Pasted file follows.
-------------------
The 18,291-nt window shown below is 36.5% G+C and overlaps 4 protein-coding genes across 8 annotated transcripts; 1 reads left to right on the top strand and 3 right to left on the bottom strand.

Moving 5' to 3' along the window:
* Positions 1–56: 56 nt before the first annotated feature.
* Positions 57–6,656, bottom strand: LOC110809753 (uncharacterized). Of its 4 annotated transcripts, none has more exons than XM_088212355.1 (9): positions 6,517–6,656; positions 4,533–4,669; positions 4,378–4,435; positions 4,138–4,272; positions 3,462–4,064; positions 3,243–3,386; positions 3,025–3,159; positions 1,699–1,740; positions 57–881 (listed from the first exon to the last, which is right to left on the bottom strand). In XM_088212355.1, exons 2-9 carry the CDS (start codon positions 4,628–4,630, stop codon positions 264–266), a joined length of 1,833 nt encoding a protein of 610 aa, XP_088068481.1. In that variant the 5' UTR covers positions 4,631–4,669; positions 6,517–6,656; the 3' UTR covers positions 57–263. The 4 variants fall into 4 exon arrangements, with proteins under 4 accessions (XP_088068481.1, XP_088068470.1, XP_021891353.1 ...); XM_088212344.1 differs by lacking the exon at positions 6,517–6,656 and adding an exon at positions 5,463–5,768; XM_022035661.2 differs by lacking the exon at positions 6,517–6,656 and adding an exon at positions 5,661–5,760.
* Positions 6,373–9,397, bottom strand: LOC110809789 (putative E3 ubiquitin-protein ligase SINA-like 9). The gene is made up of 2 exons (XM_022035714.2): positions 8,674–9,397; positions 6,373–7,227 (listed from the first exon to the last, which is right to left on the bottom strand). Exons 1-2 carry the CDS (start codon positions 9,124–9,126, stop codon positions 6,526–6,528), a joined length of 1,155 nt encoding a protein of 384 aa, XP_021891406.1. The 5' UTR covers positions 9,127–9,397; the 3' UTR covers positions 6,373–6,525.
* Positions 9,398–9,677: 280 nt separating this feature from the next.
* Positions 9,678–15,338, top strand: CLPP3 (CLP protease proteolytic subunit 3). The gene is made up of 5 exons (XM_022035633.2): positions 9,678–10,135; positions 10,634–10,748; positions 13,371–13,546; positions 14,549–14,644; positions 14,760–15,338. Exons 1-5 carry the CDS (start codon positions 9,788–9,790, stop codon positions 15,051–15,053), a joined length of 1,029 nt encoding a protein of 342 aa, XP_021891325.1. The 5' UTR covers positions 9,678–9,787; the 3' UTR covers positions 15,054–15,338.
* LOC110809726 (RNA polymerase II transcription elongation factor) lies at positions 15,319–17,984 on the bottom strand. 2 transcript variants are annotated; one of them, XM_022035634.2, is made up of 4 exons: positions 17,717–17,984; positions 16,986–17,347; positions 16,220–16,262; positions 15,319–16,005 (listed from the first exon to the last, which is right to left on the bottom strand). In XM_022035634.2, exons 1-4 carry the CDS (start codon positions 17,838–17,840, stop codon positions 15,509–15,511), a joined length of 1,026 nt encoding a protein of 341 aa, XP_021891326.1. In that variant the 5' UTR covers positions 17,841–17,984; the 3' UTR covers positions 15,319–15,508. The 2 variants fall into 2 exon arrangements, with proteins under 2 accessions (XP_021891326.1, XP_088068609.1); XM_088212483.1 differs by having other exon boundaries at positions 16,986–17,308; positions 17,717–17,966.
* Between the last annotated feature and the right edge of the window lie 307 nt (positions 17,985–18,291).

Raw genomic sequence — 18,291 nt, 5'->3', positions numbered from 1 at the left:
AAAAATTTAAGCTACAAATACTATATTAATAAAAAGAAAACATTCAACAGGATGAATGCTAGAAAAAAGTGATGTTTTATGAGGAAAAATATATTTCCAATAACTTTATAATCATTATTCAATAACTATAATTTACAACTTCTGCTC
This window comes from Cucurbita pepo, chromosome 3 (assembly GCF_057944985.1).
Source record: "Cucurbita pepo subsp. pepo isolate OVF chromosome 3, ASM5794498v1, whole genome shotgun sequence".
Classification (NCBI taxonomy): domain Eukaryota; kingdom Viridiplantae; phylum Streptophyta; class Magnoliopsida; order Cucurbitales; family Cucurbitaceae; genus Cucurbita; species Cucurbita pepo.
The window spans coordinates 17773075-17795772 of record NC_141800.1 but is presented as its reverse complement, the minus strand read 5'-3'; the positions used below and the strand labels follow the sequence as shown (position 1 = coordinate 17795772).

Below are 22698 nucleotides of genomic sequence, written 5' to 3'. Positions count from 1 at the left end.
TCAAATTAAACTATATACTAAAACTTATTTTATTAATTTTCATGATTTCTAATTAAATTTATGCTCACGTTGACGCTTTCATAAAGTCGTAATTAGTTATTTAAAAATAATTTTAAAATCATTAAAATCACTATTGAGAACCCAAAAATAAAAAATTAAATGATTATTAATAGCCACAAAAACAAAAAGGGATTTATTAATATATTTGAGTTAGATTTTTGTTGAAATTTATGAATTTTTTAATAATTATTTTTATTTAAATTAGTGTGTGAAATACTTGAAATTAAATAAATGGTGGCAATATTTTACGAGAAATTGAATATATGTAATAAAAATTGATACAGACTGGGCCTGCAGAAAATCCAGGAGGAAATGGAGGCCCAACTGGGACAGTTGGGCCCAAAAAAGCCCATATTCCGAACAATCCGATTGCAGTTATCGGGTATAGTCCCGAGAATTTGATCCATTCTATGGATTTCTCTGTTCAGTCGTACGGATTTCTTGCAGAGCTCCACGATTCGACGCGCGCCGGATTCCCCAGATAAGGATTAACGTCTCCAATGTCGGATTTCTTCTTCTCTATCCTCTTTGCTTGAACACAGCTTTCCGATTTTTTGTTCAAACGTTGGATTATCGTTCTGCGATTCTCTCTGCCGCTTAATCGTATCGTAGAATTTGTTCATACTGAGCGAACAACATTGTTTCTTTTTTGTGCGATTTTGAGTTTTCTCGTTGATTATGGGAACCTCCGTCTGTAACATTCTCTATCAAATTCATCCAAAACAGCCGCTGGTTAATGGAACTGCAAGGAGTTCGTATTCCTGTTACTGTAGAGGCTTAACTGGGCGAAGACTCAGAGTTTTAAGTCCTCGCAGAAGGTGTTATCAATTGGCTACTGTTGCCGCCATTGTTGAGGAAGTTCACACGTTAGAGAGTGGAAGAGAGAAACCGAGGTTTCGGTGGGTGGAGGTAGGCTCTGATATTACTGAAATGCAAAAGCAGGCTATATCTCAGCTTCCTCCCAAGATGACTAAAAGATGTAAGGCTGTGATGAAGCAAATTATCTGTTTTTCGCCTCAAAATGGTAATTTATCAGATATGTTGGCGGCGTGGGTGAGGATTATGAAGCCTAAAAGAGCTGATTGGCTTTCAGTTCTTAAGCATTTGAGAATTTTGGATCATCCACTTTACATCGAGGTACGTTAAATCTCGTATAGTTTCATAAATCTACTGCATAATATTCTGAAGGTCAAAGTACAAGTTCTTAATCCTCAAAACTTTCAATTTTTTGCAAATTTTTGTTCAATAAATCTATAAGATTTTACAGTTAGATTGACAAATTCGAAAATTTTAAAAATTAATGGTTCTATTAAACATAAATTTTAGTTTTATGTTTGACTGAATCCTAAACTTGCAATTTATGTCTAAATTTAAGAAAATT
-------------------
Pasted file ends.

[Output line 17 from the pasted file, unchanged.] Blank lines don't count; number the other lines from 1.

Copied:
TCAAATTAAACTATATACTAAAACTTATTTTATTAATTTTCATGATTTCTAATTAAATTTATGCTCACGTTGACGCTTTCATAAAGTCGTAATTAGTTATTTAAAAATAATTTTAAAATCATTAAAATCACTATTGAGAACCCAAAAATAAAAAATTAAATGATTATTAATAGCCACAAAAACAAAAAGGGATTTATTAATATATTTGAGTTAGATTTTTGTTGAAATTTATGAATTTTTTAATAATTATTTTTATTTAAATTAGTGTGTGAAATACTTGAAATTAAATAAATGGTGGCAATATTTTACGAGAAATTGAATATATGTAATAAAAATTGATACAGACTGGGCCTGCAGAAAATCCAGGAGGAAATGGAGGCCCAACTGGGACAGTTGGGCCCAAAAAAGCCCATATTCCGAACAATCCGATTGCAGTTATCGGGTATAGTCCCGAGAATTTGATCCATTCTATGGATTTCTCTGTTCAGTCGTACGGATTTCTTGCAGAGCTCCACGATTCGACGCGCGCCGGATTCCCCAGATAAGGATTAACGTCTCCAATGTCGGATTTCTTCTTCTCTATCCTCTTTGCTTGAACACAGCTTTCCGATTTTTTGTTCAAACGTTGGATTATCGTTCTGCGATTCTCTCTGCCGCTTAATCGTATCGTAGAATTTGTTCATACTGAGCGAACAACATTGTTTCTTTTTTGTGCGATTTTGAGTTTTCTCGTTGATTATGGGAACCTCCGTCTGTAACATTCTCTATCAAATTCATCCAAAACAGCCGCTGGTTAATGGAACTGCAAGGAGTTCGTATTCCTGTTACTGTAGAGGCTTAACTGGGCGAAGACTCAGAGTTTTAAGTCCTCGCAGAAGGTGTTATCAATTGGCTACTGTTGCCGCCATTGTTGAGGAAGTTCACACGTTAGAGAGTGGAAGAGAGAAACCGAGGTTTCGGTGGGTGGAGGTAGGCTCTGATATTACTGAAATGCAAAAGCAGGCTATATCTCAGCTTCCTCCCAAGATGACTAAAAGATGTAAGGCTGTGATGAAGCAAATTATCTGTTTTTCGCCTCAAAATGGTAATTTATCAGATATGTTGGCGGCGTGGGTGAGGATTATGAAGCCTAAAAGAGCTGATTGGCTTTCAGTTCTTAAGCATTTGAGAATTTTGGATCATCCACTTTACATCGAGGTACGTTAAATCTCGTATAGTTTCATAAATCTACTGCATAATATTCTGAAGGTCAAAGTACAAGTTCTTAATCCTCAAAACTTTCAATTTTTTGCAAATTTTTGTTCAATAAATCTATAAGATTTTACAGTTAGATTGACAAATTCGAAAATTTTAAAAATTAATGGTTCTATTAAACATAAATTTTAGTTTTATGTTTGACTGAATCCTAAACTTGCAATTTATGTCTAAATTTAAGAAAATT